From Chapter One,  This Changes Everything, Volume I,  The Spanners Series,in which Dr. Clara Ackerman Branon, Ph.D., first meets the visitors from the Many World Collective:
my mind is racing through possibilities. They are aliens! I am feeling excited and intensely interested. I assume that if they meant to harm me, Id be harmed, already, so I am rapidly becoming less scared. Brimming with questions and curiosity, I go right over to them.
My upbringing kicks in, maybe because they are around my dining table, and I ask them kind of automatically,"Would you like some tea or something cold to drink? Are you hungry? Then, I laugh, and they make some noises that must be their ways of showing amusement; they arent here; they are holograms. They cant eat or drink anything. Duh.
I sit down in my chair which they seem to know is mine because it isnt blocked or occupied. I look towards them, expectantly, and realize I dont know where to look. Only one of them has anything resembling eyes, and the other four do not even really have anything I would call a face. Still, reflexively, I guess, I keep my focus on their upper bodies uppermost sections and on the zeppelins middle.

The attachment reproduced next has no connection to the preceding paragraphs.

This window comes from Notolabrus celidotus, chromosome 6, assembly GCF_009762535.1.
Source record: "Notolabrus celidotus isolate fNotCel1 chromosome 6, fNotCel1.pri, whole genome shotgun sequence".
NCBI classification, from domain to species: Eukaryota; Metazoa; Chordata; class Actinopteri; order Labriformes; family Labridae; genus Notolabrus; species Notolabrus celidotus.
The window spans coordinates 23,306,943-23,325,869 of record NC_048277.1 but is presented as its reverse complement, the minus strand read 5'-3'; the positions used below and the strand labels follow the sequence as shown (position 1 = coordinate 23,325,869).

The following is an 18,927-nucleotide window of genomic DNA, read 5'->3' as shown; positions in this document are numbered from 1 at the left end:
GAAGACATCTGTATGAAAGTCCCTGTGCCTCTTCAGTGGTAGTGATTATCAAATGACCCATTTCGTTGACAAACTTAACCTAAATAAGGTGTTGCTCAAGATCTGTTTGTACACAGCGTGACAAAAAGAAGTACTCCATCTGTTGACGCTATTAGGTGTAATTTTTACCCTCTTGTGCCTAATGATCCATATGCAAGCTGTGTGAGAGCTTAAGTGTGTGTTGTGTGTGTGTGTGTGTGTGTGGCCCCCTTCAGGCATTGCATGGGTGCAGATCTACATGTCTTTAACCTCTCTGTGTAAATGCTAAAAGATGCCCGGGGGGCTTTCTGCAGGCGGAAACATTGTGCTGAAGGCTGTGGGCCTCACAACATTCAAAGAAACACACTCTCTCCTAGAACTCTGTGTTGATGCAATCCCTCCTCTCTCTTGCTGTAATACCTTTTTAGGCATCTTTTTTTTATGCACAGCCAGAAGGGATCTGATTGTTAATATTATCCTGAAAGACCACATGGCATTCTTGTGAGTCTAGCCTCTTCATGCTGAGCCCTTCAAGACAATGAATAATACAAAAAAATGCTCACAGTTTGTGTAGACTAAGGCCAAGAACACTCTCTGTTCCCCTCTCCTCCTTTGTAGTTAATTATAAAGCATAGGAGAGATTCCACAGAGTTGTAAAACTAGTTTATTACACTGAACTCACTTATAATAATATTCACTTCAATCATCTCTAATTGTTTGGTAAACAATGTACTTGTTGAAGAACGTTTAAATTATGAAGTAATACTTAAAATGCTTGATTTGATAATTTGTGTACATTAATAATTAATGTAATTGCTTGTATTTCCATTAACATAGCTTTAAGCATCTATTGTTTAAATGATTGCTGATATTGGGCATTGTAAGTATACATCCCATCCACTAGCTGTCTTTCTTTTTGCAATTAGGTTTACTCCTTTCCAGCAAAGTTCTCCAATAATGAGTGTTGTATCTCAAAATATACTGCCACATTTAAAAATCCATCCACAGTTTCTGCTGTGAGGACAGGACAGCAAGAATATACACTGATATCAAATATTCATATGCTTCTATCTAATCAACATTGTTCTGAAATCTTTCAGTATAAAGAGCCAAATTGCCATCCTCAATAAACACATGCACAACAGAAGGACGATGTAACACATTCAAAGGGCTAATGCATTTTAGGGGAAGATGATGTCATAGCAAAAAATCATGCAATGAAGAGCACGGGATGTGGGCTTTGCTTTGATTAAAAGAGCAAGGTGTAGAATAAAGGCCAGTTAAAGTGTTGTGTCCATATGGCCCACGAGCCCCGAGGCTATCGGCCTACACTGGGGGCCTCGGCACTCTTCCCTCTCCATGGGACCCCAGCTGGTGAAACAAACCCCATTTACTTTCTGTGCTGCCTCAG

I ask, How may I be of service? Why have you come to see me?

Which comes first for you – a character's looks, personality or name?:

Probably a combination of personality and function come first for me. My story needs characters, and it doesn't exist without them. How they look or what they are named definitely comes later because these are not as important to the plot, usually, as the function and personality.

Any tips for aspiring authors?:

I still consider myself an "aspiring author," I suppose! The tips I provide and use myself are usually having to do with the types of perspectives I bring to first drafts vs. subsequent drafts and revision, and each requires a different point of view, in my opinion.